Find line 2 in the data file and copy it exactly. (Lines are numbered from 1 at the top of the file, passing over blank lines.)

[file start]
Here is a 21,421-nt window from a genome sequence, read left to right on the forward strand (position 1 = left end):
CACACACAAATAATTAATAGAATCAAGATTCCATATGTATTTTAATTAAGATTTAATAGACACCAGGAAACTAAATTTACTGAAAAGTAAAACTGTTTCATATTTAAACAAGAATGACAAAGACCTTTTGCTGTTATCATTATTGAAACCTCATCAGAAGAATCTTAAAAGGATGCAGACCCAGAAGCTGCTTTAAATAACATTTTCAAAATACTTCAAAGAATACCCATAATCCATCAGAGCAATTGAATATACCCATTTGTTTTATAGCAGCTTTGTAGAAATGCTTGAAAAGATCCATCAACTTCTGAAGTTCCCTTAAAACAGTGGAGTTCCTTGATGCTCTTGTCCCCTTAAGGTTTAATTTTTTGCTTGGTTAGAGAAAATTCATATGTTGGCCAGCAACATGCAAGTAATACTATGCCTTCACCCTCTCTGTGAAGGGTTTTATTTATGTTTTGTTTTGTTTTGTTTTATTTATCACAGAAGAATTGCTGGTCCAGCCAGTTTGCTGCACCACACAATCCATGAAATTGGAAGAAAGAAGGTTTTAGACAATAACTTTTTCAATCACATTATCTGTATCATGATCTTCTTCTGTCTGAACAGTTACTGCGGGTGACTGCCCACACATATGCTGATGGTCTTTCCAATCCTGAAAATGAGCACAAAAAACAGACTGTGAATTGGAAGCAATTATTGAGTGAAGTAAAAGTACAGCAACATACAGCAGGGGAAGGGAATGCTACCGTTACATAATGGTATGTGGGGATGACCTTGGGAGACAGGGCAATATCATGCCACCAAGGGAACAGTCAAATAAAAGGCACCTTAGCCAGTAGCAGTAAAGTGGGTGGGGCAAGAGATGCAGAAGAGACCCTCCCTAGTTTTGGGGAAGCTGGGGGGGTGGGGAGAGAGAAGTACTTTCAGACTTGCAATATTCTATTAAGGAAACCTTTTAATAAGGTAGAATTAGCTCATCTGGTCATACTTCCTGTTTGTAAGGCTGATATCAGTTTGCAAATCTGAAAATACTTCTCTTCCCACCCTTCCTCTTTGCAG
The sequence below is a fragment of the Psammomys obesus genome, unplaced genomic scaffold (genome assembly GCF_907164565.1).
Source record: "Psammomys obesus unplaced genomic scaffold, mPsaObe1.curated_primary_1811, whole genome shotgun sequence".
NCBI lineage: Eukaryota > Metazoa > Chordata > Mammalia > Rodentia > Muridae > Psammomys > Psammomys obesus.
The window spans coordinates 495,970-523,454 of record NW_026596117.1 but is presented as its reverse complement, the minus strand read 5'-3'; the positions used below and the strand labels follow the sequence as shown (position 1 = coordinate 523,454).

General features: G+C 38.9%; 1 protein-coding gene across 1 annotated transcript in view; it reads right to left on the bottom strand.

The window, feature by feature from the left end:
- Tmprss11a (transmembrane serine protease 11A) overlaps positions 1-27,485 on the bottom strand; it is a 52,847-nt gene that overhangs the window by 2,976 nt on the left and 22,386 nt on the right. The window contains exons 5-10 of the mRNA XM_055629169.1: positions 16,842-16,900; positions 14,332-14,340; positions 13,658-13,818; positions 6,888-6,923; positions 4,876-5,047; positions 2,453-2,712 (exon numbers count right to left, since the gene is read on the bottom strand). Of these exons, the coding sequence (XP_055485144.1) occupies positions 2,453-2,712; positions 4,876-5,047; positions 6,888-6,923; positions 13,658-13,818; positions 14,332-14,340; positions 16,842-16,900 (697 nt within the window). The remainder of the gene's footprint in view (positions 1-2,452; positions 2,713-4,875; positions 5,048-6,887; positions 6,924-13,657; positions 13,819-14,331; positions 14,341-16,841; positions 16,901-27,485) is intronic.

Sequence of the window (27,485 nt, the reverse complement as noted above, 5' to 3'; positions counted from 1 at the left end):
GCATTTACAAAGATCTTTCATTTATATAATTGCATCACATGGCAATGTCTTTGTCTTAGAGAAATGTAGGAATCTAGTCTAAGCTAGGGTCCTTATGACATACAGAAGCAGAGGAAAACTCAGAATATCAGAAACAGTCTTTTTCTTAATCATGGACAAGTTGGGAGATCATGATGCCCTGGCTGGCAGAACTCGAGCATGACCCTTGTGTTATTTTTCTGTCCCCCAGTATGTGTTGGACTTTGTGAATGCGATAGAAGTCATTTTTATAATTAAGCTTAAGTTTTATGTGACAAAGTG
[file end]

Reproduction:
CACACACAAATAATTAATAGAATCAAGATTCCATATGTATTTTAATTAAGATTTAATAGACACCAGGAAACTAAATTTACTGAAAAGTAAAACTGTTTCATATTTAAACAAGAATGACAAAGACCTTTTGCTGTTATCATTATTGAAACCTCATCAGAAGAATCTTAAAAGGATGCAGACCCAGAAGCTGCTTTAAATAACATTTTCAAAATACTTCAAAGAATACCCATAATCCATCAGAGCAATTGAATATACCCATTTGTTTTATAGCAGCTTTGTAGAAATGCTTGAAAAGATCCATCAACTTCTGAAGTTCCCTTAAAACAGTGGAGTTCCTTGATGCTCTTGTCCCCTTAAGGTTTAATTTTTTGCTTGGTTAGAGAAAATTCATATGTTGGCCAGCAACATGCAAGTAATACTATGCCTTCACCCTCTCTGTGAAGGGTTTTATTTATGTTTTGTTTTGTTTTGTTTTATTTATCACAGAAGAATTGCTGGTCCAGCCAGTTTGCTGCACCACACAATCCATGAAATTGGAAGAAAGAAGGTTTTAGACAATAACTTTTTCAATCACATTATCTGTATCATGATCTTCTTCTGTCTGAACAGTTACTGCGGGTGACTGCCCACACATATGCTGATGGTCTTTCCAATCCTGAAAATGAGCACAAAAAACAGACTGTGAATTGGAAGCAATTATTGAGTGAAGTAAAAGTACAGCAACATACAGCAGGGGAAGGGAATGCTACCGTTACATAATGGTATGTGGGGATGACCTTGGGAGACAGGGCAATATCATGCCACCAAGGGAACAGTCAAATAAAAGGCACCTTAGCCAGTAGCAGTAAAGTGGGTGGGGCAAGAGATGCAGAAGAGACCCTCCCTAGTTTTGGGGAAGCTGGGGGGGTGGGGAGAGAGAAGTACTTTCAGACTTGCAATATTCTATTAAGGAAACCTTTTAATAAGGTAGAATTAGCTCATCTGGTCATACTTCCTGTTTGTAAGGCTGATATCAGTTTGCAAATCTGAAAATACTTCTCTTCCCACCCTTCCTCTTTGCAG